By Alix Combes, Firm: Capstan

Under measures that took effect on 1 November, resigning employees will be entitled to unemployment benefits to fund a professional retraining or reorientation project, subject to conditions. This article sets out details.

The reform of unemployment benefits was initiated in the ‘Law for the Freedom to choose a Professional Future’ of 5 September 2018, which resulted in two decrees:

  • Decree No. 2019-797 of 26 July on the unemployment insurance scheme specifies the new rules for unemployment benefit payment.
  • Decree No. 2019-796 contains new rights to compensation, various measures relating to unemployed workers and new obligation for unemployed workers to document their job search.

Presented by the government as a reform ‘for employment, against unemployment and against insecurity’ the main objectives are as follows:

  • to transform the support of the unemployed to provide faster, more effective and more personalised support; and
  • transform unemployment insurance to encourage people to return to work, taking into account the differences in situations between individuals while empowering everyone, and above all companies, to fight against insecurity.

The first measures resulting from the reform of unemployment insurance, which were widely reported and commented on in the press and on social networks, came into force on 1 November.

Resigning individuals covered by the measures

Among the measures that have been widely discussed is the extension of unemployment insurance benefits to employees who have resigned. However, this measure is reserved for employees who meet the following cumulative conditions:

  • five years of continuous activity; and
  • pursuing a professional reorientation project requiring them to follow a course of training or a project to create or take over a business prepared with specialised organisations authorised to provide advice on professional development.

A ‘real and serious’ project

This professional project must be of a real and serious nature, as certified by a regional Committee (‘CPIR’).

The request for the CPIR to approve the ‘real and serious’ nature of the professional project:

  • must be sent by the employee to the approved CPIR in the region of his or her main place of residence or workplace;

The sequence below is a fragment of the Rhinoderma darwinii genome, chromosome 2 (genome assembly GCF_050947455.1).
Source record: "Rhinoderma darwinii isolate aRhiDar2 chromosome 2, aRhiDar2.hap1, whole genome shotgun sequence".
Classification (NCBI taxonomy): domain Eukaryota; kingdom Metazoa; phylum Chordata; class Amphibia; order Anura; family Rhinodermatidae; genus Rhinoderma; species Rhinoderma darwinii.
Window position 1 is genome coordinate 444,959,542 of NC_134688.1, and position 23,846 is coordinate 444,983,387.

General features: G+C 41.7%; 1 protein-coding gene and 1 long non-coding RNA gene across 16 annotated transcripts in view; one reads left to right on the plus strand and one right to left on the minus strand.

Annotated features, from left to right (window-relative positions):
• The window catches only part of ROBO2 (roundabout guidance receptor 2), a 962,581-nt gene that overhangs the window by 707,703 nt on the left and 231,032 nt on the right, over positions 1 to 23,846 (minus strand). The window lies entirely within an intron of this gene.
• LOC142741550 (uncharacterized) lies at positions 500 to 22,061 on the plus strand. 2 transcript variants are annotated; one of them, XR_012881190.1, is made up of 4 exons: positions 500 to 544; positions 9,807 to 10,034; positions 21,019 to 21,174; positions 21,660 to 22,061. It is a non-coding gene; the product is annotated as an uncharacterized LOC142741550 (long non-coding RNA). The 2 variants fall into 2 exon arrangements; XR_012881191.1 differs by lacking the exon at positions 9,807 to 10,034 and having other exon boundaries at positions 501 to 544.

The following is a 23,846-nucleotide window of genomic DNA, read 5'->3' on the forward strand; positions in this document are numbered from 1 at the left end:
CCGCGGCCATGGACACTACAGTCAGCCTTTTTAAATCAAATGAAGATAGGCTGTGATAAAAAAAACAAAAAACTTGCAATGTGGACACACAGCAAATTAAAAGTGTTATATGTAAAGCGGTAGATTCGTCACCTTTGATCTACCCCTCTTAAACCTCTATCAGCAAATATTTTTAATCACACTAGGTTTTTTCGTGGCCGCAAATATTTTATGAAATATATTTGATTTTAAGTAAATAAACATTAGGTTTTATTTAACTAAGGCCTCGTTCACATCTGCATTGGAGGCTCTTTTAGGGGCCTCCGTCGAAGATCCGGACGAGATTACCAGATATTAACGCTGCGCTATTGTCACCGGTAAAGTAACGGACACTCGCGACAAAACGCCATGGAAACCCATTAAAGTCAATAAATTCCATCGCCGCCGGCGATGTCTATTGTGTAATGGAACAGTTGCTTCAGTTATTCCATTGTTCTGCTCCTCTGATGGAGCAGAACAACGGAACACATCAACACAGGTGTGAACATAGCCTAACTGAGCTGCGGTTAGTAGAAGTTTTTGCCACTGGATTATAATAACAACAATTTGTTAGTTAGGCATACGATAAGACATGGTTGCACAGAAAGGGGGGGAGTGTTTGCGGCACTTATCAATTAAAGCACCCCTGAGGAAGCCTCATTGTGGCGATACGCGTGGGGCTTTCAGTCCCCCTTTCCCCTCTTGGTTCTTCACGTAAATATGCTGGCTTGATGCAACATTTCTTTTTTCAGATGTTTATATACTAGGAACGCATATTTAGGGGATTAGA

• will be admissible if the employee has not resigned from employment prior to the request for professional development support.

The content of the request and the list of supporting documents to be sent by the employee are specified in a decree and include a presentation of the training programme, schedule and related costs as well as the justification that the applicant has the necessary levels of knowledge, know-how and experience to follow the training course.

The CPIR will assess the project with regard notably to the consistency and adequacy of the project in respect of the characteristics of the contemplated job or contemplated business, the envisaged training course, the financing needs and the employment or business perspectives.

The texts do not specify the period within which the CPIR can then notify the employee concerned of its reasoned decision, but the employee can, in any event, lodge an ex gratia appeal against the commission's decision within two months of notification.

Once the project has been approved by the CPIR, the worker must request the unemployment allowances within six months.

Finally, although resigning employees who qualify for unemployment insurance benefits will be exempted from the obligation to seek employment, their continued compensation will nevertheless be conditional on the implementation of their professional project. A check on the reality of the actions taken for the implementation of the project will be carried out at the latest within six months of the individual obtaining the right to compensation and could lead to termination of payment of the allowance.

As a result, the number of beneficiaries of this new measure is likely, in practice, to be relatively limited.